We know what you’re thinking…
Over the last few weeks, we’ve written a few articles about the American wine industry. You know that it’s the dominant force when it comes to overall spending on wines of all kinds. Plus, you know just how much effort is going into establishing the country’s wine industry as a genuine competitor to those of Italy and France.
So, you’ve seen the words Santa Barbara and jumped to an instant conclusion…
This review is about a wine that comes from the Santa Barbara region of the United States.
It’s a natural conclusion to make. However, it’s also incorrect because the Santa Barbara region just so happens to share a name with one of Italy’s great unique winemakers.
Of course, we don’t want to give the impression that we’re averse to reviewing wines from the American Santa Barbara. In fact, there’s every likelihood that you’ll see a wine or two from that area find its way onto the pages of this blog sooner or later.
We just want to make it clear that the Santa Barbara we’re looking at here is an Italian wine company!
With that being said…it’s about time that we started talking about the wine and its producers.
Let’s dig into the history of the company first.
The Story of Santa Barbara
Santa Barbara came into being in 1984, which makes it something of a baby in Italian winemaking terms. But what the company lack in an established tradition it more than makes up for with a desire to innovate at every step.
That desire to innovate feeds into the company’s two key goals.
The first is to revive the fortunes of two of the Marche region’s native grapes – Montepulciano and Verdicchio. Of course, the irony here is that the company aims to innovate through the revival of classic grapes that have seen faltering popularity in recent years. This goal will see Santa Barbara dedicating itself to getting something new out of classic grapes for years to come.
The second goal that the company has is to create wines that suit “international tastes”. From the very beginning, the company has targeted the foreign market just as much as, if not more than, the domestic market.
Perhaps that is why the company puts little stock into DOC certification. Many of its wines don’t carry it because they’d rather bring originality to the table ahead of adhering to traditional winemaking rules.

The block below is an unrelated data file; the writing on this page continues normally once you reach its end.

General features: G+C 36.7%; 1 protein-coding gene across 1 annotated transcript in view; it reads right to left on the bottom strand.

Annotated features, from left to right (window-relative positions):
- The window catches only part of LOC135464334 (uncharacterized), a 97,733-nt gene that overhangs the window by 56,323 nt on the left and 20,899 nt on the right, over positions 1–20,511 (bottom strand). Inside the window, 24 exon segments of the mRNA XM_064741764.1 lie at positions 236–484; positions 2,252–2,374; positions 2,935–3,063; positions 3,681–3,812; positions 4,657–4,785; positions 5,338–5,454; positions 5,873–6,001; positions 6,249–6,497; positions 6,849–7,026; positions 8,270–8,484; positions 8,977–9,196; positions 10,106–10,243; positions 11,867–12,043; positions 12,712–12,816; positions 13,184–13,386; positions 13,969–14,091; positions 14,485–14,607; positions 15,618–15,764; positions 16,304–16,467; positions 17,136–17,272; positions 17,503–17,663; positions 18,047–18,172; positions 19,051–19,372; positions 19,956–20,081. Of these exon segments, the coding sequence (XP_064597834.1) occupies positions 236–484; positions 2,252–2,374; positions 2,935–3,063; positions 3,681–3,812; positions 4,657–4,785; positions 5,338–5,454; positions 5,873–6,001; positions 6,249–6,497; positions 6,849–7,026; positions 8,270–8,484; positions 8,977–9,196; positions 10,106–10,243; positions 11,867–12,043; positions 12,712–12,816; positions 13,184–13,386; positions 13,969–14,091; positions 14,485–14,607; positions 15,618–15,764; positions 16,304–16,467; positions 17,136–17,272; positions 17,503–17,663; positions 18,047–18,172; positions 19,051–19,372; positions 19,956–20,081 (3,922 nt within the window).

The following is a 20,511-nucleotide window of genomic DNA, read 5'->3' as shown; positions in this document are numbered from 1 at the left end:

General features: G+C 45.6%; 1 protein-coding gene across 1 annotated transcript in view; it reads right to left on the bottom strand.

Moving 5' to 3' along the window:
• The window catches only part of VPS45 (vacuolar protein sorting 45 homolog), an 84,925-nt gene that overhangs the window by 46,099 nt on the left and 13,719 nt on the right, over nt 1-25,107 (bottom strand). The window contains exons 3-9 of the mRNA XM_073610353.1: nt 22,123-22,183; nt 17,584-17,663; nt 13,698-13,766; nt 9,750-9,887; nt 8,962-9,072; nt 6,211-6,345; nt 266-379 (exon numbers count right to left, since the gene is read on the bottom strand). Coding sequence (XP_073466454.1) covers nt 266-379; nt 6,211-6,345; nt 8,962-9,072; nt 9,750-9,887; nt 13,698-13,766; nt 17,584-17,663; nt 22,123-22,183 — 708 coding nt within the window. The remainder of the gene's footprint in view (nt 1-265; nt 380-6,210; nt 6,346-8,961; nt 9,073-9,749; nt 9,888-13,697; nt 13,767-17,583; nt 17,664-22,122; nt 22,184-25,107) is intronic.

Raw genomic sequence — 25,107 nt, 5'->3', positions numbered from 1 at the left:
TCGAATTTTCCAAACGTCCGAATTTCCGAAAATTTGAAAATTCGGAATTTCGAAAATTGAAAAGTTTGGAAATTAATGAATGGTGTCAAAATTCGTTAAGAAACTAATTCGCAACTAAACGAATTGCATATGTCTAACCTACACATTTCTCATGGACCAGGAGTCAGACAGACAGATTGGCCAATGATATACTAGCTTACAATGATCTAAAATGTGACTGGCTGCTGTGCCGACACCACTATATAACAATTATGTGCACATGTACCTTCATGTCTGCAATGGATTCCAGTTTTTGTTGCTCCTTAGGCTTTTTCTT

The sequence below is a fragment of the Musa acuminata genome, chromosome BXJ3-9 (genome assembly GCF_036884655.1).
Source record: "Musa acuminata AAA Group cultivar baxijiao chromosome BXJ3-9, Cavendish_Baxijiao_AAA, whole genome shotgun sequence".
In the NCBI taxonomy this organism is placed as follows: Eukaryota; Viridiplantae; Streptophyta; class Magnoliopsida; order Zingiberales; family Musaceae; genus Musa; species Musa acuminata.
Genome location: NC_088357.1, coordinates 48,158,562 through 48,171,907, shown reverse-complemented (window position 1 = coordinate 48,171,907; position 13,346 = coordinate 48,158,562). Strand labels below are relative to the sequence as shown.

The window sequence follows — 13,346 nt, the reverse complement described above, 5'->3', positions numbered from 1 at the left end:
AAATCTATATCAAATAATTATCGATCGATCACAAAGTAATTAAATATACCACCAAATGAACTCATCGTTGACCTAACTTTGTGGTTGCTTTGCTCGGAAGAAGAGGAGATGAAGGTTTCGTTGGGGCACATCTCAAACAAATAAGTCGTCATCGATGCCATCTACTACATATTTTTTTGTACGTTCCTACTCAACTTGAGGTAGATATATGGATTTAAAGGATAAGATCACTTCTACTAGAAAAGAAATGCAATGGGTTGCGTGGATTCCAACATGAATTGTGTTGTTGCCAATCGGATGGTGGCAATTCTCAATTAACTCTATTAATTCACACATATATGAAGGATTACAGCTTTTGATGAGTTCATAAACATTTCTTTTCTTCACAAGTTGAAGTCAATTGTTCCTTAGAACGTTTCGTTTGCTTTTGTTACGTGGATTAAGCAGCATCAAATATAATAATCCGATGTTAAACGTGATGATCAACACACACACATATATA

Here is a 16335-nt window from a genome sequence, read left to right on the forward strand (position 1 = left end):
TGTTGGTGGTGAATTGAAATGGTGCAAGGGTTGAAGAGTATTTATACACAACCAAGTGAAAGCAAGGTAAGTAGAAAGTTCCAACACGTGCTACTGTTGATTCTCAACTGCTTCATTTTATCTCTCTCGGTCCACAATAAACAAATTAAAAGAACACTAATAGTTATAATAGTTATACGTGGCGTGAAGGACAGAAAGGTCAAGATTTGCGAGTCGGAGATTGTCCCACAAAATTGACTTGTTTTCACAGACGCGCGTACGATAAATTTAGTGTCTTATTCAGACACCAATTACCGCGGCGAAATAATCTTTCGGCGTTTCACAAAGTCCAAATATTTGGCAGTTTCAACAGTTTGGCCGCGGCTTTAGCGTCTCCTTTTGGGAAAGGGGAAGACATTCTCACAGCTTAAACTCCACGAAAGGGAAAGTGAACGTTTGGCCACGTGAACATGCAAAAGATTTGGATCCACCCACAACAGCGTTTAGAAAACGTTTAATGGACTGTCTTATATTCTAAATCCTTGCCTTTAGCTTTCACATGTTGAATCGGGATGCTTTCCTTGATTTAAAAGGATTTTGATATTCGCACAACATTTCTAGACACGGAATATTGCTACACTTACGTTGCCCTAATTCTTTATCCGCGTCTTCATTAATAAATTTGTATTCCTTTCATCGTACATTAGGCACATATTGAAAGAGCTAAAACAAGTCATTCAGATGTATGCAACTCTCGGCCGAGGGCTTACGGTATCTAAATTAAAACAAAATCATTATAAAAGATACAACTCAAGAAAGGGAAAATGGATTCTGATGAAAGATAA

Of course, this also means that the wines from the company have a personality that you’re not going to find anywhere else. Santa Barbara is determined to do things differently and nowhere is that more evident than in the company’s wines.
This would mean little if Santa Barbara wasn’t able to produce quality…
But from the moment of its inception, the company has managed to make waves because it produces wonderful wines that are always worthy of a second glance.
The people behind the company describe their approach as “courageous, with just a hint of recklessness.” And it is this approach that has made them the darling of the international audience and an enemy to traditionalists alike.
What we can’t deny is that every wine that comes out of the producer is imbued with a level of personality that you’re just not going to find anywhere else.
To this day, the company continues to dedicate itself to its experimental research. It wants to find new ways to create a twist on classic wines. And in doing so, it will bring back to life many a grape that has fallen by the wayside or simply doesn’t have the respect that it should from the wider industry.
One of its more interesting innovations is its practice of cultivating mixed vineyards. Instead of keeping different grape varieties separate from each other, Santa Barbara grows many of its grapes within the same vineyard.
This lends the grapes qualities that they otherwise wouldn’t have, which lend another layer of uniqueness to the wines that they produce.
Again, it’s a traditionalist’s nightmare. But if there’s one thing that Santa Barbara has proven during its 35 years, it’s that it is not a company to do things the traditional way.
That extends to the wine that we’re going to take a look at today. Unlike most of the wines that we review, this wine doesn’t carry DOC or IGT classification. And despite that fact, we still believe that this is a wine that’s worthy of anybody’s attention.
Allow us to explain why…
Santa Barbara Animale Celeste Sauvignon 2018
Made using 100% Sauvignon Blanc grapes, you may have the mistaken idea that this is just a bog-standard wine.
It is anything but.
The vDt classification further suggests that this is a standard table wine. But again, we’d suggest that it has much more quality than this classification would suggest.
Upon pouring this white wine, you’ll note that it has the straw yellow colouring that indicates that it’s been aged very well. The occasional flash of green also hints at its further ageing potential. In fact, the wine can benefit from a further five to 10 years in storage, if that is your inclination.
To the nose, the wine offers a fruity bouquet that’s more elegant than you would expect from a table wine. You’ll notice the gorgeous notes of mature peach first. However, further exploration brings forth more complex notes or geranium and red pepper.
Again, this is a wine that offers much more than meets the eye.
Finally comes the taste. You’ll be surprised to find that all of these flavour are in perfect balance, with the wine itself offering the perfect mix between freshness and smoothness. It is intense and persistent, which means that it’s guaranteed to make an impression at the table.
The xtraWine team has certainly fallen in love with this unique wine. That’s why you’ll find that a humble table wine has a rating of 87/100 from our team. And this isn’t the only accolade it’s received, as Veronelli has granted evert vintage since 2013 with the distinction of being a Great Wine!
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